One of the best ways to learn whether you’re cut out for farming is to gain real-life experience. Before diving into your own venture, consider volunteering on an established farm through a program like WWOOF or Workaway. The more firsthand experience you gain the better, so consider investing the time to volunteer on several farms if possible. This will give you a better perspective of what a farm business entails and will expose you to multiple methods for making one succeed.

In the beginning stages, it’s also smart to make a connection with a farming mentor who can walk you through the complications of establishing a business. You can connect with someone in your community or reach out to the local USDA office for potential options for a more formal apprenticeship.

Find a USDA center near you with this link.

2. Decide Whether You Want a Hobby Farm or Farm Business

As the conversations begin about your future farm life, it’s vital that you define whether you’re looking for a hobby farm experience or want to establish a business. Maintaining a hobby farm gives you the opportunity to live a farming lifestyle without being financially dependent on it. Hobby farmers often work off-farm jobs or have enough savings to support their lifestyle. Sometimes the property is profitable enough to cover its expenses, but not always. Farm businesses, in contrast, make it a priority to be profitable.

No matter which direction you go, it’s crucial that you’re clear about your expectations from the beginning, as a hobby farm is managed much differently than a business. That being said, it’s okay (even recommended) to start small when you’re first beginning. Raise a homestead-scale garden for a few years before branching into market production, and test the waters to see what you both like and excel at before investing in an enterprise for profit.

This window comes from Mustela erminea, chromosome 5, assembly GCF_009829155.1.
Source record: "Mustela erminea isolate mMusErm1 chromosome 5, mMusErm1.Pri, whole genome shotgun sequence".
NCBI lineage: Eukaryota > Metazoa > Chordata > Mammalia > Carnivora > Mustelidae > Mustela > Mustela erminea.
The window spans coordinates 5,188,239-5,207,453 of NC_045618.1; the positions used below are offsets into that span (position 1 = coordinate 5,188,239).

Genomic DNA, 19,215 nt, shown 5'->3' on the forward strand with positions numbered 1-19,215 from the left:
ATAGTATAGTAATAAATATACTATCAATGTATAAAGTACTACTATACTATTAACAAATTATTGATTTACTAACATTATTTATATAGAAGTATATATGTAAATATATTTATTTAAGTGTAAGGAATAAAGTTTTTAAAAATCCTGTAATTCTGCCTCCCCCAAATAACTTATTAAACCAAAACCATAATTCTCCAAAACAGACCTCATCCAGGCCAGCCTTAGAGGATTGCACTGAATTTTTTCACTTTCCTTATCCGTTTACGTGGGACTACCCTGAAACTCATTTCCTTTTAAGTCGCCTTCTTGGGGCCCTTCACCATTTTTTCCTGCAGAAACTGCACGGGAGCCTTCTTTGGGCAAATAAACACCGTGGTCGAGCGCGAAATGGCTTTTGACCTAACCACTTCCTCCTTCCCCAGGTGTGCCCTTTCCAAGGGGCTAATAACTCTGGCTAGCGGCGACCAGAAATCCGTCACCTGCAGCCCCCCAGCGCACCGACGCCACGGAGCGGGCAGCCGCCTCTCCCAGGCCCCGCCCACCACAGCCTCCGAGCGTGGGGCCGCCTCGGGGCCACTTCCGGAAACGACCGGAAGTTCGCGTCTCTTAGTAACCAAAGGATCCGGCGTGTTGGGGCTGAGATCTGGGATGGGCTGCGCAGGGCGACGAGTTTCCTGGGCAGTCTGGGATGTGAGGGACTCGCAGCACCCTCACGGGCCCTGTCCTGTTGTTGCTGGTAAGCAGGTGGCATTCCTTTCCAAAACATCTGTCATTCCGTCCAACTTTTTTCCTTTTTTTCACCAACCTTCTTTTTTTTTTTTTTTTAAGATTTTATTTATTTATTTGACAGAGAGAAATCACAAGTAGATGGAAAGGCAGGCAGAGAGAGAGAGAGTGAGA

3. Define Your Goals & Objectives

Every farm business looks different, which is why you need to be as transparent as possible about what your goals are from the onset. It’s important to clarify what your profit goals are and what the “minimum viable return” from your enterprise should be. This gives you a clear blueprint for how much time and money you are willing to invest in your business before backing out.

This planning stage also gives you the chance to define your non-monetary goals for your business. Are you primarily looking for a lifestyle that lets you connect more closely with your family? Do you want to make a positive impact on your community and the planet? Visualizing what an optimal small farm business would look like for you makes it easier to identify when you’re going off track.

4. Make a Business Plan

A small farm might feel like a passion project, but if you want it to be a business you need to treat it like one. This means that you need to establish a business plan with hard numbers and budget requirements so that you have a roadmap for getting started. At this stage, you can also articulate details like how many hours you want to work a week, whether you want any employees, how you plan to measure customer satisfaction, and other pertinent information.